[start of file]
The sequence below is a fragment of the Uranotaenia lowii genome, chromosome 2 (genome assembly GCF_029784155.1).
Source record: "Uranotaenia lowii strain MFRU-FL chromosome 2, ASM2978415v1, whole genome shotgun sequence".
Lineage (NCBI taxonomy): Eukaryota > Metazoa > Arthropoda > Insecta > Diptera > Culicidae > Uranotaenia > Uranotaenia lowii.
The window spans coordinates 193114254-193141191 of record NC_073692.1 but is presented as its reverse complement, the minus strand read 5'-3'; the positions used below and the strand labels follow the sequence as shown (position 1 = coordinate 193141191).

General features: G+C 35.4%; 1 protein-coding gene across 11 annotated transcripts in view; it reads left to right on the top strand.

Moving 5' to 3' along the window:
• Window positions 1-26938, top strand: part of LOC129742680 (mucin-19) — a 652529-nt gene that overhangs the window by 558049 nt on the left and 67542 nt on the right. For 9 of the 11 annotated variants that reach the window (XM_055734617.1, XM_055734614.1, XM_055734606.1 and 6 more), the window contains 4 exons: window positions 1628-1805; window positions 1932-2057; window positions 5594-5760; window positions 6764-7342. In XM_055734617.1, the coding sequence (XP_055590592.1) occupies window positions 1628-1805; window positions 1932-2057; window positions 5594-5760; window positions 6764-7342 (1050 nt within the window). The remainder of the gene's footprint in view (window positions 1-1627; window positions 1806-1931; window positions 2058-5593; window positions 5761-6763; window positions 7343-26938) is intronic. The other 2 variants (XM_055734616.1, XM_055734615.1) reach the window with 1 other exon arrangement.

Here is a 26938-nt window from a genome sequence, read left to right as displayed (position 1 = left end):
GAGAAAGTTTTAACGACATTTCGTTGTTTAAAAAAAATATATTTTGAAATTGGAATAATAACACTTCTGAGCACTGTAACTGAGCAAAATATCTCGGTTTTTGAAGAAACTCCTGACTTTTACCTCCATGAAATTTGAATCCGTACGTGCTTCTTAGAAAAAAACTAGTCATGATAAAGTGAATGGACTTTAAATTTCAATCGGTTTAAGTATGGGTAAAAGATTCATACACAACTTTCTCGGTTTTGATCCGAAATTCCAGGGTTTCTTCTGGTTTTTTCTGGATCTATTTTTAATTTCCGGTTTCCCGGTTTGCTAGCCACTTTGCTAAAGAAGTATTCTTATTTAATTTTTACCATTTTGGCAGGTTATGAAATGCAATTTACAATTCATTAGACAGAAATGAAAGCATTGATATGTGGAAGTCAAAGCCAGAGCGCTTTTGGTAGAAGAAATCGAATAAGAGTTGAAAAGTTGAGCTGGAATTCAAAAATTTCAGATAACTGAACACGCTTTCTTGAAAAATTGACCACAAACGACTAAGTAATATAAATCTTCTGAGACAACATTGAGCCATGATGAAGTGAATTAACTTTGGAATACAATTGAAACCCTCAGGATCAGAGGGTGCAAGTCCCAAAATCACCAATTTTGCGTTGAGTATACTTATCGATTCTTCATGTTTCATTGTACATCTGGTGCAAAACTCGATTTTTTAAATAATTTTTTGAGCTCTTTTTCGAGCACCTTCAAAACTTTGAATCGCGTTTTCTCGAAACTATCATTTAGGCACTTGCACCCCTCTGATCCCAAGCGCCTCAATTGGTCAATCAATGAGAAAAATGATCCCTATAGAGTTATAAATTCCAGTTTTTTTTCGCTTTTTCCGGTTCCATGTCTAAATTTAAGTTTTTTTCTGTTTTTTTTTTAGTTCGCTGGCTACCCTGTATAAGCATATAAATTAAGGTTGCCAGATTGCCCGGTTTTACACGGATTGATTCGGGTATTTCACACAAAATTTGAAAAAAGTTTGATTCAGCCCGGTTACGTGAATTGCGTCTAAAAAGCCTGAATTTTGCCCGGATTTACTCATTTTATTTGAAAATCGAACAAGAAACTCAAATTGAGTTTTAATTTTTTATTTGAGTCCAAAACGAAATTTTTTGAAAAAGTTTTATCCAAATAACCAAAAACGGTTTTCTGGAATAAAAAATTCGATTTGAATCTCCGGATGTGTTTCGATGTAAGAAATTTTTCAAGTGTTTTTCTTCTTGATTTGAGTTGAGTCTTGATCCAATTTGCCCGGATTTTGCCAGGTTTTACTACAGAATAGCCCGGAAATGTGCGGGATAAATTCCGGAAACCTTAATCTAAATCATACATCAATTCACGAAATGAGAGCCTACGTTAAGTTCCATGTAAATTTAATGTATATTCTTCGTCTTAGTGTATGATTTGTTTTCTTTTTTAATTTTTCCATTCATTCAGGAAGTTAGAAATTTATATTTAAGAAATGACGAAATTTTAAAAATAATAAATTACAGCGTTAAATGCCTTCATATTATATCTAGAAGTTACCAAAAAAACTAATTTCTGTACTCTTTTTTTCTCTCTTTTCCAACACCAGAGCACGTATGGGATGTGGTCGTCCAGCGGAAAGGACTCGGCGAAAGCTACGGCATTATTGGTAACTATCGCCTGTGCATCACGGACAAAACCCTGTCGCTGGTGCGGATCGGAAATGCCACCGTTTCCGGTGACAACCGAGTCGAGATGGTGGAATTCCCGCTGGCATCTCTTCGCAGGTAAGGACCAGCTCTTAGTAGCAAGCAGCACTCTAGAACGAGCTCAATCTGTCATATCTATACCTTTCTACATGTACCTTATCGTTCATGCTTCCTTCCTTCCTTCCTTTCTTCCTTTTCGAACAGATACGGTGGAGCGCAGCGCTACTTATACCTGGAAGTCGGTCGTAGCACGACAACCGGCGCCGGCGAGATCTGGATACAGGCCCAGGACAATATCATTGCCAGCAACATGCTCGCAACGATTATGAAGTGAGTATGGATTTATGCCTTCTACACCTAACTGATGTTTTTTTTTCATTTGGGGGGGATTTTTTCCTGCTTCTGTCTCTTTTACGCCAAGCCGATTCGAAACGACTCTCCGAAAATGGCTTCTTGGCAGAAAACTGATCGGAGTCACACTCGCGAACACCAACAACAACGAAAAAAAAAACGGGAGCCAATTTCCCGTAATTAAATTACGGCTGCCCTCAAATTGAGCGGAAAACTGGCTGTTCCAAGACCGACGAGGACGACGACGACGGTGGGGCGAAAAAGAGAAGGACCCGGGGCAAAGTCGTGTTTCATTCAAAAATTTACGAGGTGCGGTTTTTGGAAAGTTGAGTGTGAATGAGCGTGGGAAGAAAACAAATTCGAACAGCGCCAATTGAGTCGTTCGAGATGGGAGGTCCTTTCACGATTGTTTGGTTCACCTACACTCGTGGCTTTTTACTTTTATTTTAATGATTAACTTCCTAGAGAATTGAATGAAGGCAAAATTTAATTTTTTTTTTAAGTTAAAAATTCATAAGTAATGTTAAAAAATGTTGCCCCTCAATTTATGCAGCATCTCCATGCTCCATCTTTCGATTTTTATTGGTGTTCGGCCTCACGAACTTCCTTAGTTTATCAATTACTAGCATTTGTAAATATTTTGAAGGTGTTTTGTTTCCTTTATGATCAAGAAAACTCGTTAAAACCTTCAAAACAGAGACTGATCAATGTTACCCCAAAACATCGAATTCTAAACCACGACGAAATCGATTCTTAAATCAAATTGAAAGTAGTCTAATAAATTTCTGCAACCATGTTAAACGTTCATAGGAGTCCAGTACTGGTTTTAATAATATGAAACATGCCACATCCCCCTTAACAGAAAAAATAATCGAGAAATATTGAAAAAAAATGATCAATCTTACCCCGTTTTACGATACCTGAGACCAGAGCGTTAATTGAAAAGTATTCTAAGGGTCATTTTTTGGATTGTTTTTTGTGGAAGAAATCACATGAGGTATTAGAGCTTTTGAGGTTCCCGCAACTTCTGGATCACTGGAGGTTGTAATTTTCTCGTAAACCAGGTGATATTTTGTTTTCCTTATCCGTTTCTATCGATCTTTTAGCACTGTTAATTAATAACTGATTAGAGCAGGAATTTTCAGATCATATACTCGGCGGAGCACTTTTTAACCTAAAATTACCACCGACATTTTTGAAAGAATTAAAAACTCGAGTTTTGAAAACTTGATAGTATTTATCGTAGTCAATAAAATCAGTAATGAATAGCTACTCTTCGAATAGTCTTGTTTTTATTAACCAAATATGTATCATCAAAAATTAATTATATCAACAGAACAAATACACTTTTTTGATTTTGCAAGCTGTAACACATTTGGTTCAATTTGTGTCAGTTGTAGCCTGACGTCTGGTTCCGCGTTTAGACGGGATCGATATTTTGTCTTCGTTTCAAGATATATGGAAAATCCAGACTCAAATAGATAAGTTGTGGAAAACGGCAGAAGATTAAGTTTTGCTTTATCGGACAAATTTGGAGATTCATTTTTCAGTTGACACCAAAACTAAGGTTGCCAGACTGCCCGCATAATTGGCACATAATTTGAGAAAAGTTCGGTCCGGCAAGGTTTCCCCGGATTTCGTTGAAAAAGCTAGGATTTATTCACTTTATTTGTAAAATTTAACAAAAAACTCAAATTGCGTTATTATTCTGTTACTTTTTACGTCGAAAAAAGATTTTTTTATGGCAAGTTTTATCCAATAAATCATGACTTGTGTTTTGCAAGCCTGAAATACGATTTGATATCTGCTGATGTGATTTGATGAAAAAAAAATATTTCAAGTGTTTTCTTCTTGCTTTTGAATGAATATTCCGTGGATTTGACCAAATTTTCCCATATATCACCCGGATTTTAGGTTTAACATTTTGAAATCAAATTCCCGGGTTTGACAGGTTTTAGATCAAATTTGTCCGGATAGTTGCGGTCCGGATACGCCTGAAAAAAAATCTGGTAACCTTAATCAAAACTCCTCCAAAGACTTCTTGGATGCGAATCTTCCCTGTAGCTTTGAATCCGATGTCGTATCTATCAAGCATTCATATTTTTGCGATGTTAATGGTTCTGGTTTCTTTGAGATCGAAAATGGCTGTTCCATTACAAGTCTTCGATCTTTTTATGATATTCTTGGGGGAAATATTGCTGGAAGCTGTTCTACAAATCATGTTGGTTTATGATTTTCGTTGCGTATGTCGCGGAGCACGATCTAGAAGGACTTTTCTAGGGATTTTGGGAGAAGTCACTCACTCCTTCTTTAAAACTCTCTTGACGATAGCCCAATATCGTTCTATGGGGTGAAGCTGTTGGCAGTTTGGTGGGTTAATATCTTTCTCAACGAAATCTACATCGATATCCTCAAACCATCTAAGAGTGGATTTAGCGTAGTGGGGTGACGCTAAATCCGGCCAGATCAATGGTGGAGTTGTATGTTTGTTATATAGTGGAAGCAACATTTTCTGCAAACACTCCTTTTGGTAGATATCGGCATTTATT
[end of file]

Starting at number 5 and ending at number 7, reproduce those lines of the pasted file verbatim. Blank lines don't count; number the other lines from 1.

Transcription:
General features: G+C 35.4%; 1 protein-coding gene across 11 annotated transcripts in view; it reads left to right on the top strand.

Moving 5' to 3' along the window:
• Window positions 1-26938, top strand: part of LOC129742680 (mucin-19) — a 652529-nt gene that overhangs the window by 558049 nt on the left and 67542 nt on the right. For 9 of the 11 annotated variants that reach the window (XM_055734617.1, XM_055734614.1, XM_055734606.1 and 6 more), the window contains 4 exons: window positions 1628-1805; window positions 1932-2057; window positions 5594-5760; window positions 6764-7342. In XM_055734617.1, the coding sequence (XP_055590592.1) occupies window positions 1628-1805; window positions 1932-2057; window positions 5594-5760; window positions 6764-7342 (1050 nt within the window). The remainder of the gene's footprint in view (window positions 1-1627; window positions 1806-1931; window positions 2058-5593; window positions 5761-6763; window positions 7343-26938) is intronic. The other 2 variants (XM_055734616.1, XM_055734615.1) reach the window with 1 other exon arrangement.